“One year at a shelter is like five years at any other job because the people who are living there are traumatized, and they’re traumatizing each other,” she says. “But I also think people in those situations can be very resourceful and resilient.”
– CU Nursing BSN Undergraduate Tessa Cocchiara

The path to CU Nursing

After returning to the Windy City, Cocchiara realized she had no family in the area and many of her college friends had moved on.

“At the time, my dad lived in South Carolina, and I didn’t want to go there, but my mom had moved to Denver, so I got a ticket, moved here and have been here ever since,” she says.

Initially, she took a summer off and “regrouped” before taking a job at a restaurant in Fort Collins. She eventually became a housing advocate for a domestic violence shelter in Boulder where she worked for about a year and a half.

“One year at a shelter is like five years at any other job because the people who are living there are traumatized, and they’re traumatizing each other,” she says. “But I also think people in those situations can be very resourceful and resilient.”

Next, she worked two years at a community-based organization which tests for HIV and other lifelong chronic diseases like hepatitis C and found herself gravitating to nursing.

“During that time, I was a contracted tester for Denver Health (hospital),” she says. “They do testing all over the city. When the contract ended, I realized that I wanted to go back to that. So, I started taking prerequisites (for nursing school) in 2020.”

CON_TCocchiara RN Student

Current CU Nursing BSN student Tessa Cocchiara

She chose CU College of Nursing because of word of mouth among her colleagues as well as the college’s reputation.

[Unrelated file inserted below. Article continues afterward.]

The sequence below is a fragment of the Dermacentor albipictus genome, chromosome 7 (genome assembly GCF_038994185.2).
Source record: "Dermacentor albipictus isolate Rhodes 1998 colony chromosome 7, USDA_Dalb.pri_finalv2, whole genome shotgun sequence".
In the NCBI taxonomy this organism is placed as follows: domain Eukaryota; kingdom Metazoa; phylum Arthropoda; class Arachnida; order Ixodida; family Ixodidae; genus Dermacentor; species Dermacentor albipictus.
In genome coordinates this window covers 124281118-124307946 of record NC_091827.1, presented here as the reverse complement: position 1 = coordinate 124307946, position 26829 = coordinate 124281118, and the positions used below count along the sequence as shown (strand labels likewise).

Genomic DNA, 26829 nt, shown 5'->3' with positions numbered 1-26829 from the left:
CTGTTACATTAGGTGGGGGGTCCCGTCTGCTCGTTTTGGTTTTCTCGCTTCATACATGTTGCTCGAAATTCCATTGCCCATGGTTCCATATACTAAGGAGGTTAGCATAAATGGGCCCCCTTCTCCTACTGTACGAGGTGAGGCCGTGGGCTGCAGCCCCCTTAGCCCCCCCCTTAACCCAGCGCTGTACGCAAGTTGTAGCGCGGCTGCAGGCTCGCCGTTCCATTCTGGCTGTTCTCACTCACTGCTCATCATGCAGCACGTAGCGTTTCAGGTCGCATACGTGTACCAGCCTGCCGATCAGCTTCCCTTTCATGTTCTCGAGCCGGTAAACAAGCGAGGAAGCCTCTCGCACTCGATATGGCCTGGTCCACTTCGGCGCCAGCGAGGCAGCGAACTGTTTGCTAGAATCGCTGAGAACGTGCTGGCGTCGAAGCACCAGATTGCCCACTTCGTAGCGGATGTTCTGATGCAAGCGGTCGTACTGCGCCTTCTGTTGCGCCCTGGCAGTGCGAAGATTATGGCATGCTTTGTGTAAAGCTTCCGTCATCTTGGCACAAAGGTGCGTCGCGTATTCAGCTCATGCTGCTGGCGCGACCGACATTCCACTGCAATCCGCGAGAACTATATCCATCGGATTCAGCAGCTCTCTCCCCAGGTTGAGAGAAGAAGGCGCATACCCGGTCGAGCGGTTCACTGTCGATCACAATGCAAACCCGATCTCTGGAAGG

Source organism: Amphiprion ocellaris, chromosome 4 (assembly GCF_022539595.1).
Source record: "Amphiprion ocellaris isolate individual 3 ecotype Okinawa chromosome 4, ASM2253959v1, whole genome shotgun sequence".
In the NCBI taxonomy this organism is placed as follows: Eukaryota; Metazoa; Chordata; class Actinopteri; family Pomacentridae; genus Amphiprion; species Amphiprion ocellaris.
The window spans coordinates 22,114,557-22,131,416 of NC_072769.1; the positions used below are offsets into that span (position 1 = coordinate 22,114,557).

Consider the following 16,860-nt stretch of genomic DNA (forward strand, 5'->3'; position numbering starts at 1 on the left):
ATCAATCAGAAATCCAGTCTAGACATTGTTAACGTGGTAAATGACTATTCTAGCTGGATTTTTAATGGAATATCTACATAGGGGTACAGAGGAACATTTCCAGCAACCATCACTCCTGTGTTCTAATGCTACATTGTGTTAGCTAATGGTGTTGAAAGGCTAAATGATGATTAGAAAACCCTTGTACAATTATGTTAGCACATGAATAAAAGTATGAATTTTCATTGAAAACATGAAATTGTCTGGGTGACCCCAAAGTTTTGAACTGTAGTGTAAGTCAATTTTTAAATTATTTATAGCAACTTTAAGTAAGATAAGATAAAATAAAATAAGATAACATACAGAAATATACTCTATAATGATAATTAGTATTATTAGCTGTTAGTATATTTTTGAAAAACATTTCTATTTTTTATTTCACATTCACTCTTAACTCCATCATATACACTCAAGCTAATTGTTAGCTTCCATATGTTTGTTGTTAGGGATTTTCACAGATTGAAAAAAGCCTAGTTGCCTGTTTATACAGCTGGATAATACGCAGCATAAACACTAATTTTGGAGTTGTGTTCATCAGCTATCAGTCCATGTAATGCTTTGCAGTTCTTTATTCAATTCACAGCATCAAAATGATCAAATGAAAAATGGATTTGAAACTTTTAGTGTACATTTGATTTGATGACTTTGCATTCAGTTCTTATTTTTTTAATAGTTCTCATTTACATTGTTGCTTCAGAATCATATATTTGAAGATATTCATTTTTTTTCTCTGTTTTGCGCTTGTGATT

“Academically, it’s a rigorous program,” she says. “I also knew there were future opportunities for graduate degrees – especially for nurse practitioners. Being familiar with the campus and knowing a little bit about the specialties of different professors and the departments we have access to is really great.”

Cocchiara says the diverse backgrounds of her cohort and the college’s emphasis on diversity, equity and inclusion regarding gender and sexual orientation, also make her feel at home.

What’s next?

While she’s keeping her options open for her healthcare career, she says she had a good experience working at a correctional care medical facility, a collaboration between the Denver Sheriff’s Department and Denver Health.

“That’s a population that is historically very neglected, so the really small things make even more of a difference,” she says. “From what I can tell, most of these folks are struggling with addiction and being unhoused. Our systems aren’t necessarily set up to help people who chronically struggle with mental health and substance use – so they generally end up in jail or on the streets. Working with these people builds your compassion.”

Having zigzagged all over the Americas, Cocchiara has found a home in Colorado with her partner, two cats, and her mother. In addition, her brother also moved to Boulder with his wife.